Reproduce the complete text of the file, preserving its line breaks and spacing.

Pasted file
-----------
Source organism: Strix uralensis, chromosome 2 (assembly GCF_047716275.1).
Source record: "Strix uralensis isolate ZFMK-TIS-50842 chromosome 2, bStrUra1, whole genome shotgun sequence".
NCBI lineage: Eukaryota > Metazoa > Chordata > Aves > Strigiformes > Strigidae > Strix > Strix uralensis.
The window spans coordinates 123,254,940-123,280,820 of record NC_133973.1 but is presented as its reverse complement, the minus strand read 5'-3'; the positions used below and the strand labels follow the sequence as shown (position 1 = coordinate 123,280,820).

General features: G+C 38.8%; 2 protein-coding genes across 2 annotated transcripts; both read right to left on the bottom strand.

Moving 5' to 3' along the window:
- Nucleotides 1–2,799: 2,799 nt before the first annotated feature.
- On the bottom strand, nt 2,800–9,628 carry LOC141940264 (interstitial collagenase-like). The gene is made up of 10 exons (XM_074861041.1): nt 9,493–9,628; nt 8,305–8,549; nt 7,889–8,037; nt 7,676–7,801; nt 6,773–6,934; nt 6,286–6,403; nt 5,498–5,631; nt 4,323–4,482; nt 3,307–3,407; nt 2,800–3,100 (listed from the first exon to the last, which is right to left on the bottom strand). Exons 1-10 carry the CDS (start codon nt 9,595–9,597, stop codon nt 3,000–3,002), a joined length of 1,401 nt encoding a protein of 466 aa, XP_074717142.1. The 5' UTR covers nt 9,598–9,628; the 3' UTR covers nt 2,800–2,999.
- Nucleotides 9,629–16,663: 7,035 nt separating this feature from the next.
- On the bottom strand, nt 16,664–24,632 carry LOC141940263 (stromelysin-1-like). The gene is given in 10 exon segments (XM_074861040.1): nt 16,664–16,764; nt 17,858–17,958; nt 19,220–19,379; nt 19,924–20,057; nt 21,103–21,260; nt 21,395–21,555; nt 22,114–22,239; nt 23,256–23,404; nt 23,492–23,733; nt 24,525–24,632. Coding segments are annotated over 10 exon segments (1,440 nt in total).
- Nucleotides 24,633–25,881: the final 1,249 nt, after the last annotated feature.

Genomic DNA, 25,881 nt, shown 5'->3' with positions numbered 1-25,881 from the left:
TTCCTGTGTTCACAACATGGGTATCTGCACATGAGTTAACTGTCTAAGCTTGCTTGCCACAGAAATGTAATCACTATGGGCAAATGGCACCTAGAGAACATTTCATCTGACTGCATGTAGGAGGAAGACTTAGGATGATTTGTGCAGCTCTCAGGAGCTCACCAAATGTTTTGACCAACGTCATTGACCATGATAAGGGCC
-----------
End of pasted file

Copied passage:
Source organism: Strix uralensis, chromosome 2 (assembly GCF_047716275.1).
Source record: "Strix uralensis isolate ZFMK-TIS-50842 chromosome 2, bStrUra1, whole genome shotgun sequence".
NCBI lineage: Eukaryota > Metazoa > Chordata > Aves > Strigiformes > Strigidae > Strix > Strix uralensis.
The window spans coordinates 123,254,940-123,280,820 of record NC_133973.1 but is presented as its reverse complement, the minus strand read 5'-3'; the positions used below and the strand labels follow the sequence as shown (position 1 = coordinate 123,280,820).

General features: G+C 38.8%; 2 protein-coding genes across 2 annotated transcripts; both read right to left on the bottom strand.

Moving 5' to 3' along the window:
- Nucleotides 1–2,799: 2,799 nt before the first annotated feature.
- On the bottom strand, nt 2,800–9,628 carry LOC141940264 (interstitial collagenase-like). The gene is made up of 10 exons (XM_074861041.1): nt 9,493–9,628; nt 8,305–8,549; nt 7,889–8,037; nt 7,676–7,801; nt 6,773–6,934; nt 6,286–6,403; nt 5,498–5,631; nt 4,323–4,482; nt 3,307–3,407; nt 2,800–3,100 (listed from the first exon to the last, which is right to left on the bottom strand). Exons 1-10 carry the CDS (start codon nt 9,595–9,597, stop codon nt 3,000–3,002), a joined length of 1,401 nt encoding a protein of 466 aa, XP_074717142.1. The 5' UTR covers nt 9,598–9,628; the 3' UTR covers nt 2,800–2,999.
- Nucleotides 9,629–16,663: 7,035 nt separating this feature from the next.
- On the bottom strand, nt 16,664–24,632 carry LOC141940263 (stromelysin-1-like). The gene is given in 10 exon segments (XM_074861040.1): nt 16,664–16,764; nt 17,858–17,958; nt 19,220–19,379; nt 19,924–20,057; nt 21,103–21,260; nt 21,395–21,555; nt 22,114–22,239; nt 23,256–23,404; nt 23,492–23,733; nt 24,525–24,632. Coding segments are annotated over 10 exon segments (1,440 nt in total).
- Nucleotides 24,633–25,881: the final 1,249 nt, after the last annotated feature.

Genomic DNA, 25,881 nt, shown 5'->3' with positions numbered 1-25,881 from the left:
TTCCTGTGTTCACAACATGGGTATCTGCACATGAGTTAACTGTCTAAGCTTGCTTGCCACAGAAATGTAATCACTATGGGCAAATGGCACCTAGAGAACATTTCATCTGACTGCATGTAGGAGGAAGACTTAGGATGATTTGTGCAGCTCTCAGGAGCTCACCAAATGTTTTGACCAACGTCATTGACCATGATAAGGGCC